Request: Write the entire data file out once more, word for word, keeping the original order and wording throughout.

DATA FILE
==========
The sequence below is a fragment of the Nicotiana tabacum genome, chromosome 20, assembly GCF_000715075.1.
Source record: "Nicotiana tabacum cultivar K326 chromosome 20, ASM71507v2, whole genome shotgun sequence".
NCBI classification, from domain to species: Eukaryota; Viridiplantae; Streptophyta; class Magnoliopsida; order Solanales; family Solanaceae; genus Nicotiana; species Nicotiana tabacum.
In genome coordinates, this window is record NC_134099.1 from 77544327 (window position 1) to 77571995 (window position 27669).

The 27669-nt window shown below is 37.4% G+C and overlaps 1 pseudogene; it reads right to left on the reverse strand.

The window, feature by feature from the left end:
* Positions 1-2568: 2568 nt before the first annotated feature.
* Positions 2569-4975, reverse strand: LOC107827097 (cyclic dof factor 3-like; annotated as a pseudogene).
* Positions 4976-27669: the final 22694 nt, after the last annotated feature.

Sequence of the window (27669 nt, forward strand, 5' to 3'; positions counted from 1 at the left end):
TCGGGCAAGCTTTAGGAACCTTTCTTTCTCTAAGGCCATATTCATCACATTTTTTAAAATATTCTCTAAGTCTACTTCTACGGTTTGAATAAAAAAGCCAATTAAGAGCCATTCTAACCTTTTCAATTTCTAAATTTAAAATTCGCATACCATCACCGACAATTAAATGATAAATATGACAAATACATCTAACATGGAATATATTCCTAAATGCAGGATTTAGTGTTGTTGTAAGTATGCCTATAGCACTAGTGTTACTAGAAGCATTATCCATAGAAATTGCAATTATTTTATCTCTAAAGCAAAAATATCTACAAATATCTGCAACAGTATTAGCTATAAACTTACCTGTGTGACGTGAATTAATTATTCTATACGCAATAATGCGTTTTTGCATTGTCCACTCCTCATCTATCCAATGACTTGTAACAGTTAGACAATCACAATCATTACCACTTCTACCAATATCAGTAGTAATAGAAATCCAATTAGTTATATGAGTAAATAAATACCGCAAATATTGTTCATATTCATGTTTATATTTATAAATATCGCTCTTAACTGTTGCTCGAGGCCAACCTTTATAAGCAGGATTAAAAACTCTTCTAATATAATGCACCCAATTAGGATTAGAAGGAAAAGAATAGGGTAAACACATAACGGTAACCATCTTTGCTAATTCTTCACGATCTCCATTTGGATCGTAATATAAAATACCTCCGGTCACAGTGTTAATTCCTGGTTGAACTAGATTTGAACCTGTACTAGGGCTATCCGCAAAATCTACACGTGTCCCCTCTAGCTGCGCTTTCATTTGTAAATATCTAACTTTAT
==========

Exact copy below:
The sequence below is a fragment of the Nicotiana tabacum genome, chromosome 20, assembly GCF_000715075.1.
Source record: "Nicotiana tabacum cultivar K326 chromosome 20, ASM71507v2, whole genome shotgun sequence".
NCBI classification, from domain to species: Eukaryota; Viridiplantae; Streptophyta; class Magnoliopsida; order Solanales; family Solanaceae; genus Nicotiana; species Nicotiana tabacum.
In genome coordinates, this window is record NC_134099.1 from 77544327 (window position 1) to 77571995 (window position 27669).

The 27669-nt window shown below is 37.4% G+C and overlaps 1 pseudogene; it reads right to left on the reverse strand.

The window, feature by feature from the left end:
* Positions 1-2568: 2568 nt before the first annotated feature.
* Positions 2569-4975, reverse strand: LOC107827097 (cyclic dof factor 3-like; annotated as a pseudogene).
* Positions 4976-27669: the final 22694 nt, after the last annotated feature.

Sequence of the window (27669 nt, forward strand, 5' to 3'; positions counted from 1 at the left end):
TCGGGCAAGCTTTAGGAACCTTTCTTTCTCTAAGGCCATATTCATCACATTTTTTAAAATATTCTCTAAGTCTACTTCTACGGTTTGAATAAAAAAGCCAATTAAGAGCCATTCTAACCTTTTCAATTTCTAAATTTAAAATTCGCATACCATCACCGACAATTAAATGATAAATATGACAAATACATCTAACATGGAATATATTCCTAAATGCAGGATTTAGTGTTGTTGTAAGTATGCCTATAGCACTAGTGTTACTAGAAGCATTATCCATAGAAATTGCAATTATTTTATCTCTAAAGCAAAAATATCTACAAATATCTGCAACAGTATTAGCTATAAACTTACCTGTGTGACGTGAATTAATTATTCTATACGCAATAATGCGTTTTTGCATTGTCCACTCCTCATCTATCCAATGACTTGTAACAGTTAGACAATCACAATCATTACCACTTCTACCAATATCAGTAGTAATAGAAATCCAATTAGTTATATGAGTAAATAAATACCGCAAATATTGTTCATATTCATGTTTATATTTATAAATATCGCTCTTAACTGTTGCTCGAGGCCAACCTTTATAAGCAGGATTAAAAACTCTTCTAATATAATGCACCCAATTAGGATTAGAAGGAAAAGAATAGGGTAAACACATAACGGTAACCATCTTTGCTAATTCTTCACGATCTCCATTTGGATCGTAATATAAAATACCTCCGGTCACAGTGTTAATTCCTGGTTGAACTAGATTTGAACCTGTACTAGGGCTATCCGCAAAATCTACACGTGTCCCCTCTAGCTGCGCTTTCATTTGTAAATATCTAACTTTAT